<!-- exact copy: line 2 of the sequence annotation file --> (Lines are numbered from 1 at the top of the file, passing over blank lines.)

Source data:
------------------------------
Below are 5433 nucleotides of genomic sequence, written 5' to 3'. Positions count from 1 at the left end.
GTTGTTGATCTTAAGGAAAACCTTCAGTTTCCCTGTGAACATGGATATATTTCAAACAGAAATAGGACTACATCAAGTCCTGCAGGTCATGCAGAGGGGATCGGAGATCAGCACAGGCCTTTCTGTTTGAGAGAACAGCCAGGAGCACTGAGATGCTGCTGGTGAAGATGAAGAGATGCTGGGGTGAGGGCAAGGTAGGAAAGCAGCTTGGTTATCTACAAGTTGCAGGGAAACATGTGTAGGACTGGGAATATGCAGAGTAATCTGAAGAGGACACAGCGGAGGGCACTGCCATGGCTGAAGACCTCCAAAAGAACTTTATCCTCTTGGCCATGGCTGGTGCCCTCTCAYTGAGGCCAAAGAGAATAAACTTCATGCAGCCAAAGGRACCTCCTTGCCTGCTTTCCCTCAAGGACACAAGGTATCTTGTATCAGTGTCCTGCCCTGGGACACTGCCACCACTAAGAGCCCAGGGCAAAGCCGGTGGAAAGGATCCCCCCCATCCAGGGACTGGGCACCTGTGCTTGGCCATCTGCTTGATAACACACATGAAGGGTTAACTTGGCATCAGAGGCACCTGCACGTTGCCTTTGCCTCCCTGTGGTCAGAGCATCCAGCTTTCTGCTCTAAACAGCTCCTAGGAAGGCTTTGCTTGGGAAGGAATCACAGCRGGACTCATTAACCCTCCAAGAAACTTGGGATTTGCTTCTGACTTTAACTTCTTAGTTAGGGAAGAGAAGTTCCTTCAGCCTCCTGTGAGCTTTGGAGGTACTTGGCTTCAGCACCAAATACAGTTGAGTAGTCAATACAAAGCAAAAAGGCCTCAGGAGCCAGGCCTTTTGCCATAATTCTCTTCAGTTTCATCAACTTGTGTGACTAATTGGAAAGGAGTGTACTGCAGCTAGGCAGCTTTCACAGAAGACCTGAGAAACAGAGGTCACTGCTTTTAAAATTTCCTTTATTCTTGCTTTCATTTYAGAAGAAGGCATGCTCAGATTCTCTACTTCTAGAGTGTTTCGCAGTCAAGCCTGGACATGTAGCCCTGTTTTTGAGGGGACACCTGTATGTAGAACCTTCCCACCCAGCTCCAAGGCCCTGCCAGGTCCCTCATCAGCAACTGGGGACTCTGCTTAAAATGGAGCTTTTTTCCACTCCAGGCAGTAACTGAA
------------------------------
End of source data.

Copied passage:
GTTGTTGATCTTAAGGAAAACCTTCAGTTTCCCTGTGAACATGGATATATTTCAAACAGAAATAGGACTACATCAAGTCCTGCAGGTCATGCAGAGGGGATCGGAGATCAGCACAGGCCTTTCTGTTTGAGAGAACAGCCAGGAGCACTGAGATGCTGCTGGTGAAGATGAAGAGATGCTGGGGTGAGGGCAAGGTAGGAAAGCAGCTTGGTTATCTACAAGTTGCAGGGAAACATGTGTAGGACTGGGAATATGCAGAGTAATCTGAAGAGGACACAGCGGAGGGCACTGCCATGGCTGAAGACCTCCAAAAGAACTTTATCCTCTTGGCCATGGCTGGTGCCCTCTCAYTGAGGCCAAAGAGAATAAACTTCATGCAGCCAAAGGRACCTCCTTGCCTGCTTTCCCTCAAGGACACAAGGTATCTTGTATCAGTGTCCTGCCCTGGGACACTGCCACCACTAAGAGCCCAGGGCAAAGCCGGTGGAAAGGATCCCCCCCATCCAGGGACTGGGCACCTGTGCTTGGCCATCTGCTTGATAACACACATGAAGGGTTAACTTGGCATCAGAGGCACCTGCACGTTGCCTTTGCCTCCCTGTGGTCAGAGCATCCAGCTTTCTGCTCTAAACAGCTCCTAGGAAGGCTTTGCTTGGGAAGGAATCACAGCRGGACTCATTAACCCTCCAAGAAACTTGGGATTTGCTTCTGACTTTAACTTCTTAGTTAGGGAAGAGAAGTTCCTTCAGCCTCCTGTGAGCTTTGGAGGTACTTGGCTTCAGCACCAAATACAGTTGAGTAGTCAATACAAAGCAAAAAGGCCTCAGGAGCCAGGCCTTTTGCCATAATTCTCTTCAGTTTCATCAACTTGTGTGACTAATTGGAAAGGAGTGTACTGCAGCTAGGCAGCTTTCACAGAAGACCTGAGAAACAGAGGTCACTGCTTTTAAAATTTCCTTTATTCTTGCTTTCATTTYAGAAGAAGGCATGCTCAGATTCTCTACTTCTAGAGTGTTTCGCAGTCAAGCCTGGACATGTAGCCCTGTTTTTGAGGGGACACCTGTATGTAGAACCTTCCCACCCAGCTCCAAGGCCCTGCCAGGTCCCTCATCAGCAACTGGGGACTCTGCTTAAAATGGAGCTTTTTTCCACTCCAGGCAGTAACTGAA